Health and Human Services Committee
Utah State Capitol
Salt Lake City, Utah 84114
February 12, 2003
RE: Illegality of H.B. 123 Prohibition of Public Funding for Abortion
Dear Committee Members,
The ACLU of Utah would like to take this opportunity to inform you of at least two cases within the jurisdiction of Utah holding that state governments cannot prohibit public funding for abortions in cases where the state receives Medicaid funding and the mother’s life is threatened OR where the mother is the victim of rape or incest. H.B. 123 flies in the face of the holdings in these cases and will be expeditiously challenged in court.
In Hern v. Beye, 57 F.3d. 906 (10th Cir. 1995) the Court found an identical statute to H.B. 123 violates the Title XIX of the Social Security Act of 1965 in conjunction with the 1994 Hyde Amendment because the federal regulations permit Medicaid funding, a jointly funded federal-state program, for abortions if pregnancy results from rape or incest. The statute prohibited public funding to “be used by the State of Colorado, its agencies or political subdivisions to pay or otherwise reimburse, either directly or indirectly, any person, agency or facility for the performance of any induced abortion” except when the life of the mother is threatened. The court found that states participating in the Medicaid program may not arbitrarily deny or reduce the scope of services to eligible recipients solely because of the diagnosis, type of illness or their condition. The Court found that treating abortion as medically necessary care under Title XIX, then denying treatment by singling out one medical condition by restricting coverage to cases where the woman’s life is at risk, violates Title XIX.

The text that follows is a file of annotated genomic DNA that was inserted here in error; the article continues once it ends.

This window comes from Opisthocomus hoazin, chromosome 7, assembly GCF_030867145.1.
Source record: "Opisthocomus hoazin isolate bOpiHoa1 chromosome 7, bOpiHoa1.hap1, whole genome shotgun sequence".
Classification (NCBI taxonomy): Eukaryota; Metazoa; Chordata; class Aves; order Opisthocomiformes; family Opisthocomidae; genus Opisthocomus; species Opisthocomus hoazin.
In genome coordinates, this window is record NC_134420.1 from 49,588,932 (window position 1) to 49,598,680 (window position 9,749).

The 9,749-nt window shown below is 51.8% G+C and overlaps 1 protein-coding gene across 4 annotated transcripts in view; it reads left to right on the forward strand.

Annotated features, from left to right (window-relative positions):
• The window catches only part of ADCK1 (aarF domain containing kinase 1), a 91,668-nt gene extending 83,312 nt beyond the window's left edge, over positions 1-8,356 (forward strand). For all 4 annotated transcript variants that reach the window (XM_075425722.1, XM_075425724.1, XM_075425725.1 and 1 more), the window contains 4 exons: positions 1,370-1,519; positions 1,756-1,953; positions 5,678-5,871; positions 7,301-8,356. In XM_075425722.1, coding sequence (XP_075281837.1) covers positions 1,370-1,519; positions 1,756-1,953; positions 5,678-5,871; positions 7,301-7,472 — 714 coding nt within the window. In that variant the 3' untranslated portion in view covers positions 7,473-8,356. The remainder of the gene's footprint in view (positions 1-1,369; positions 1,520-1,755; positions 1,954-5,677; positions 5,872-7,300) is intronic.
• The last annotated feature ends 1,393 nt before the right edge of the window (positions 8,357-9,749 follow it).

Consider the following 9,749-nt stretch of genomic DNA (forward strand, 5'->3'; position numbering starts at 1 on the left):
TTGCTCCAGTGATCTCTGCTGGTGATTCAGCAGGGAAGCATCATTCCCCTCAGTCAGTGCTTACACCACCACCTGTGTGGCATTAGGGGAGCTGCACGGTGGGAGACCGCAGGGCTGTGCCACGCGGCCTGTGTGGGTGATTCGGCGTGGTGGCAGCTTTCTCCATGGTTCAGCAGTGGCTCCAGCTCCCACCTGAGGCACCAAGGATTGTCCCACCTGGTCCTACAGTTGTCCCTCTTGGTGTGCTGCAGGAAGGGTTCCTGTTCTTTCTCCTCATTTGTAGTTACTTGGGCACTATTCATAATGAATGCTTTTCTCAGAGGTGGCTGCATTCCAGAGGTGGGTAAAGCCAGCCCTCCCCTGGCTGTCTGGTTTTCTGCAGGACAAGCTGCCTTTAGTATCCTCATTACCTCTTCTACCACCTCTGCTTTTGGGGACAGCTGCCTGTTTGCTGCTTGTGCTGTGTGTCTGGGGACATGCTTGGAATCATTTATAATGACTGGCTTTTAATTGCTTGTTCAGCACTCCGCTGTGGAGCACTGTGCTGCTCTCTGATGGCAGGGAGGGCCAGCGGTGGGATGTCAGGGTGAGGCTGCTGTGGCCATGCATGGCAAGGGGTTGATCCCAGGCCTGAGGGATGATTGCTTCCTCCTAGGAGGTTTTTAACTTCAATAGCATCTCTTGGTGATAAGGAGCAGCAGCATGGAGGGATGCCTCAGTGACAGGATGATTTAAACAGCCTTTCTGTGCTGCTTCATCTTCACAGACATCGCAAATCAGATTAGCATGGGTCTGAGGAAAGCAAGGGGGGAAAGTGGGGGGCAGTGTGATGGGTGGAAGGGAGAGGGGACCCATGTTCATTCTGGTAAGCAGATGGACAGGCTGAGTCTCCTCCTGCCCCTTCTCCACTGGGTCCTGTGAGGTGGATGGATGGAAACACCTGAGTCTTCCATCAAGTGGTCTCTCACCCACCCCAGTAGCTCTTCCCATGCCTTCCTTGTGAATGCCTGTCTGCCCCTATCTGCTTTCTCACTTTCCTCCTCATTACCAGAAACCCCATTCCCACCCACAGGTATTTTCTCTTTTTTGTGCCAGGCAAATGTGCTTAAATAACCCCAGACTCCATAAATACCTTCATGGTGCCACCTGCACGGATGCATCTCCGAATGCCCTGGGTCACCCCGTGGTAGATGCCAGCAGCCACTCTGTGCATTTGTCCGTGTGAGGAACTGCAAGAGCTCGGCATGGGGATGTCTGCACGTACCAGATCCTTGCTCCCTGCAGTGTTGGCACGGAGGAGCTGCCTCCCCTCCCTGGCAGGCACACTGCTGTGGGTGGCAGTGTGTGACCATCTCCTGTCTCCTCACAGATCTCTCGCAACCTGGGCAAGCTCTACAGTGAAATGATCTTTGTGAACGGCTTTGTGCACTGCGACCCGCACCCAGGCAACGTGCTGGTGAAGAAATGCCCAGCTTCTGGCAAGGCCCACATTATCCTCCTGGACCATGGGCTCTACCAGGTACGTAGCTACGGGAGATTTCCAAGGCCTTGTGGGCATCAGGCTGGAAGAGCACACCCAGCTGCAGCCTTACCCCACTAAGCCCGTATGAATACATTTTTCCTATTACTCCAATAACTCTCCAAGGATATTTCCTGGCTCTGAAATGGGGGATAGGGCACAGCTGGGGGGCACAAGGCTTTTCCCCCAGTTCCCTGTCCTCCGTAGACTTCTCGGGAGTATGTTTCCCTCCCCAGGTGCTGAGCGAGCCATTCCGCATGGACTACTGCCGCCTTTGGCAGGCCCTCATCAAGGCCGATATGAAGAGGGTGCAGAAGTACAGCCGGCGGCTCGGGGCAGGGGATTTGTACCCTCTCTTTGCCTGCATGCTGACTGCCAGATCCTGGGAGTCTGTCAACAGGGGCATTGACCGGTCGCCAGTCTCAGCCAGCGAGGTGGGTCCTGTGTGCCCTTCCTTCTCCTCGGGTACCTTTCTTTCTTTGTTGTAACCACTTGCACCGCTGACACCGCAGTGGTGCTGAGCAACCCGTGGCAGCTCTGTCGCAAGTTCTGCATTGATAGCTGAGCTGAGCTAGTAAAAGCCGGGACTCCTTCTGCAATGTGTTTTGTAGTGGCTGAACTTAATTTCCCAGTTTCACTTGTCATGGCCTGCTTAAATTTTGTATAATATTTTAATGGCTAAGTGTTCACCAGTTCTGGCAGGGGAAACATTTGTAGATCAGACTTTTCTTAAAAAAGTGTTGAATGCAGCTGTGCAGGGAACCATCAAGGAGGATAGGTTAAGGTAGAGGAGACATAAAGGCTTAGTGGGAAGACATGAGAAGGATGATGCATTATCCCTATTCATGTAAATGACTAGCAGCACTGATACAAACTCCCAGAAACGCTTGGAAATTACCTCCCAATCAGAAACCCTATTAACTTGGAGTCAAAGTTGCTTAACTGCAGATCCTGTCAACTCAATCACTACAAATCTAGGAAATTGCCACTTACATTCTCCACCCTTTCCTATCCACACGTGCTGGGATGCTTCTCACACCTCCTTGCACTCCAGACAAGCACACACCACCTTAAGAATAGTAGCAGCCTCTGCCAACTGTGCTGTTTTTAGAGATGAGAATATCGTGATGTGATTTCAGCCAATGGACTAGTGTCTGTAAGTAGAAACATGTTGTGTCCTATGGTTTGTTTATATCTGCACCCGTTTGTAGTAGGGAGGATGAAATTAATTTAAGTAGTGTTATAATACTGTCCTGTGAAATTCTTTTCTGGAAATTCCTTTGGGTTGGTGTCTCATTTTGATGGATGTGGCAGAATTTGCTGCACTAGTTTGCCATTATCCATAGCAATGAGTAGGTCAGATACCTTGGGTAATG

Similarly, in Utah Women’s Clinic v. Utah, 892 F. Supp. 1379 (D.Utah 1995), the Court relied on Hern to find that Utah’s abortion funding statute contravenes federal Medicaid statutes by failing to provide funding for abortions in cases of rape and incest. The Court found that Utah CANNOT deny Medicaid funding for medically necessary abortions to eligible women whose pregnancies were the result of rape or incest. The Court held that “so long as Utah continues to accept federal Medicaid funds, the Supremacy clause requires the state to participate on the terms established by Congress,” in the Hyde Amendment and Title XIX. Because those statutes allow funding for abortions in rape and incest cases, the statute at issue violated the law. H.B. 123 is similar in spirit and intent to statute permanently enjoined in this case.
In conclusion, deliberating and passing H.B. 123 is futile. The bill violates federal law and is in direct conflict with on point legal precedent in Utah. If this bill is passed, it will be summarily challenged and permanently enjoined. Therefore, we urge you to prevent expensive litigation over this issue by immediately rejecting this bill.
Janelle P. Eurick